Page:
As it turns out, they’ve done it really, really well. The personalities of the girls are the same – but Dawn is Hispanic and Mary Anne is biracial. Stacey still has diabetes, but now she has an insulin pump rather than having to do injections. There are mobile phones, but Kristy and Mary Anne still have flashlights to signal between their houses – because Mary Anne’s dad is so overprotective. Would modern parents really trust a bunch of barely teenagers with their kids? Well the series does try and address that. It’s got a strong focus on social justice, which I think is both true to the original books and inline with what the kids today (!) are interested in and it has enough easter eggs in there for the grownups too – like the handwriting on the episode titles being the “right” ones for each girl from the original books, Alicia Silverstone as Kristy’s mum, Kevin from Brooklyn 99 as Mary Anne’s dad. As grown up, sometimes it was all a little bit ott but I’m not the target audience- and i find that with a lot of children’s shows. It was perfect though for watching while ironing. And low-stakes drama is about all I can deal with right now. At the end of the series Mallory and Jessi were introduced, which means I’m hoping there are plans for a second series – but obviously these strange times we live in could have thrown all that up in the air and mean that the cast age out faster than expected.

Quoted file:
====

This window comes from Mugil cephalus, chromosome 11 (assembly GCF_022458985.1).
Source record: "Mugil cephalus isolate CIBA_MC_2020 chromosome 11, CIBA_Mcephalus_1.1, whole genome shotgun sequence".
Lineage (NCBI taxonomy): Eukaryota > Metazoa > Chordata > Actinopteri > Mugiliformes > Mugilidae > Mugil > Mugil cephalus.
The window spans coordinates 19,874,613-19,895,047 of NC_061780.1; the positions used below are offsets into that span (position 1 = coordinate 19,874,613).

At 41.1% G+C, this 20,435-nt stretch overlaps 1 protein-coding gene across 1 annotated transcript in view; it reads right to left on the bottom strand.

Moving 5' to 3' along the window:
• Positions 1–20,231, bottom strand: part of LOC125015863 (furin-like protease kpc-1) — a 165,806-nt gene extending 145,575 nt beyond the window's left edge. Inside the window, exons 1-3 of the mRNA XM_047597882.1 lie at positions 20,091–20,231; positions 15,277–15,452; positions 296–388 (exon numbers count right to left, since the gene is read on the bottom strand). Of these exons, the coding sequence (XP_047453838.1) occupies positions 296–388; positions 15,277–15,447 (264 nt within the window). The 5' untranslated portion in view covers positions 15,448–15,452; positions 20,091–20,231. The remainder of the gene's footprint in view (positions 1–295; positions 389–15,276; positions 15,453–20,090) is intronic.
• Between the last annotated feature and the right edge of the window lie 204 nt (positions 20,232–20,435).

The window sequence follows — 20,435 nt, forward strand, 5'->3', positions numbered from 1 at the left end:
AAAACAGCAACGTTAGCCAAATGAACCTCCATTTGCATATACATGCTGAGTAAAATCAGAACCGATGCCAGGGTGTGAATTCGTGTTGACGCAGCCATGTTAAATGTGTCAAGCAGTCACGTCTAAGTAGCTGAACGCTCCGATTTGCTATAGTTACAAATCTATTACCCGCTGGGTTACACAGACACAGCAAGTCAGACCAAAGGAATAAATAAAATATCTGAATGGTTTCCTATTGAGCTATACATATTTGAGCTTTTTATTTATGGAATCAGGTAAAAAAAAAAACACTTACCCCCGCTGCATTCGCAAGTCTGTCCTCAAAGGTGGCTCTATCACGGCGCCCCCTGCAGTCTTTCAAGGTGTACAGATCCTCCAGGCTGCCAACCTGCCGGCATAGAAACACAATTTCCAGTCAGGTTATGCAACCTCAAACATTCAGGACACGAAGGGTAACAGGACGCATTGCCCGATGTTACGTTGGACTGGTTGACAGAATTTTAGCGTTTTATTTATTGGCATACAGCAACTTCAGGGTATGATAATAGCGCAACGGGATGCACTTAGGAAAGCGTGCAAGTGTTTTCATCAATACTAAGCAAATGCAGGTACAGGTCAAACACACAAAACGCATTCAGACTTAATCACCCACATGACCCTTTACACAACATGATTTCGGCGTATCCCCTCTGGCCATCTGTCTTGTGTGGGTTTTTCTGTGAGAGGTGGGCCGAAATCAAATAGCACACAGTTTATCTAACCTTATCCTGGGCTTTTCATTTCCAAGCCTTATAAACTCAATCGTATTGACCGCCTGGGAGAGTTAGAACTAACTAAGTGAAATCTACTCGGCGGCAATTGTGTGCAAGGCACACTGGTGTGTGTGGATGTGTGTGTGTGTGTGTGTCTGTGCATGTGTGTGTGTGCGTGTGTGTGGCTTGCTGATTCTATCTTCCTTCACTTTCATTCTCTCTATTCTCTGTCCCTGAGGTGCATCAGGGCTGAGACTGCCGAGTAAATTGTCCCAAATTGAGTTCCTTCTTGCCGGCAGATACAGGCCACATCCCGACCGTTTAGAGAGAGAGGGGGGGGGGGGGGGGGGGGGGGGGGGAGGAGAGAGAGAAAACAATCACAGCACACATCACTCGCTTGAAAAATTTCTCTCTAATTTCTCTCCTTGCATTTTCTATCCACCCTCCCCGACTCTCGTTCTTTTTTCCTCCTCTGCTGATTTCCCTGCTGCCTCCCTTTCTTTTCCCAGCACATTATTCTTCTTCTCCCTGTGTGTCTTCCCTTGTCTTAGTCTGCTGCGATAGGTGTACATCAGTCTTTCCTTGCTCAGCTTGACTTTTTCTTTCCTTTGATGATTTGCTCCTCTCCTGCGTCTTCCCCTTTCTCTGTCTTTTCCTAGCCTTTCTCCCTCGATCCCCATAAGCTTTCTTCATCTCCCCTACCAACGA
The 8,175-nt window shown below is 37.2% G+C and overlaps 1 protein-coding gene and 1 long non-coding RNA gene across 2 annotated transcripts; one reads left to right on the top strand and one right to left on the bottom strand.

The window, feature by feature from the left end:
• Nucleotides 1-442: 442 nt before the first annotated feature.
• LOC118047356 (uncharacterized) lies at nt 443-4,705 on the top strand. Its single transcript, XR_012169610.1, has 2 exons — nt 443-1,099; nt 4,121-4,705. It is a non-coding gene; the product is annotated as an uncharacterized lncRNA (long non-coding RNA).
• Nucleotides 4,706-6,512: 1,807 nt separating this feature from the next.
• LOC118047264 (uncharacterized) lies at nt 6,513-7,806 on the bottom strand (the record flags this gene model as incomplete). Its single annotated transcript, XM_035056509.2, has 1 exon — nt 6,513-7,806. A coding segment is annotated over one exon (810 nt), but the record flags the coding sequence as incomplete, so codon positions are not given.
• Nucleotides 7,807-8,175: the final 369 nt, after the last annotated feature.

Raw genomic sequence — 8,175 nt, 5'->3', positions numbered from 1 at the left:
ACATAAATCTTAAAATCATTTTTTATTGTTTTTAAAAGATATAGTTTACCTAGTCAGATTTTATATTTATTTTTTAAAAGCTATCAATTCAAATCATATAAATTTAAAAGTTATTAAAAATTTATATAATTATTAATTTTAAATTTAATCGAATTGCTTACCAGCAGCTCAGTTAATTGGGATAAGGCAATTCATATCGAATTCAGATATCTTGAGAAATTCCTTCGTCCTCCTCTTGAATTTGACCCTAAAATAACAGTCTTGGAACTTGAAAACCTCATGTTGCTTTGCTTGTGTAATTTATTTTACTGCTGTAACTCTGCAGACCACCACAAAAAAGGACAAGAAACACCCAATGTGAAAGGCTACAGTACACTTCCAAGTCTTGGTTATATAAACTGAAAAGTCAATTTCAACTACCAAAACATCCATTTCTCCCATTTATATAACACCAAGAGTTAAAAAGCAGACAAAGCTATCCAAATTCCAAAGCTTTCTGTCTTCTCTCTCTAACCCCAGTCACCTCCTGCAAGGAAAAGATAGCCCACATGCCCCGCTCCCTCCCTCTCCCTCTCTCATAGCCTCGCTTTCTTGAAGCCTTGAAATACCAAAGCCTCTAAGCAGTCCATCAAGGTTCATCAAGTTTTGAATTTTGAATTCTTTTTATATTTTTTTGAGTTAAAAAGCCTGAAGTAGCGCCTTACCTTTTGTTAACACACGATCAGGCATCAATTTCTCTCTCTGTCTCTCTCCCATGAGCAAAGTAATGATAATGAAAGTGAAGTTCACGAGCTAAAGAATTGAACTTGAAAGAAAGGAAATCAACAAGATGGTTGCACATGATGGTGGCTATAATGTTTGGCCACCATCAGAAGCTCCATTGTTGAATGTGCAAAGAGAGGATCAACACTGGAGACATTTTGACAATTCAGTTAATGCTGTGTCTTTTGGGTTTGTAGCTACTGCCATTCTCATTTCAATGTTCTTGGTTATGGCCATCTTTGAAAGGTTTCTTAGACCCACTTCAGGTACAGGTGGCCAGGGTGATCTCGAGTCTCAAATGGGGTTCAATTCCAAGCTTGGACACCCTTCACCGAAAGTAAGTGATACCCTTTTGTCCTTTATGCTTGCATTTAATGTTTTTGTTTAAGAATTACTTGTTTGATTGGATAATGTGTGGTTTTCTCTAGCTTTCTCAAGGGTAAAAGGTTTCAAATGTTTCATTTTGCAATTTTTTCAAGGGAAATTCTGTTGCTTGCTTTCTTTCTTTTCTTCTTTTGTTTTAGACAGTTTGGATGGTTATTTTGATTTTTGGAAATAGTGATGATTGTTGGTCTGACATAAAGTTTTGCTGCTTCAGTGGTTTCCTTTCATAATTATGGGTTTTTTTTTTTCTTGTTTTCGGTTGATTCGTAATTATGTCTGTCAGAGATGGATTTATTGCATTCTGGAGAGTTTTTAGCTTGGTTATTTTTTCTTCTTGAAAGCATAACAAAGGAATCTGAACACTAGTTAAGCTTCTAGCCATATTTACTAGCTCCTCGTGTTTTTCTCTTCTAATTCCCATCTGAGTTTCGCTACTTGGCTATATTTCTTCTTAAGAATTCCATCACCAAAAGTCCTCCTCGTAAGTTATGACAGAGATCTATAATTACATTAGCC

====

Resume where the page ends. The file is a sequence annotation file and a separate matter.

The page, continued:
Anyway, you can find the Baby-sitters Club on Netflix – and I’m off to read one of the new Babysitter’s Club graphic novels which have been adapted by Raina Telgemeier.

Happy reading!


book adjacent, Recommendsday

#Recommendsday: Book-adjacent stuff to watch

I’ve mentioned before that I’ve been having some problems concentrating on books at various points during the Current Situation, so I’ve been watching a lot of TV in those concentration lapses. As I watch news all day every day at work, I don’t watch news on my off days, and tend to favour non-news TV. I thought today I’d mention some of the bookish things that I have watched, along with all the Drag Race, Tiger King, My Lottery Dream Home and Great British Menu.

Peggy Guggenheim: Art Addict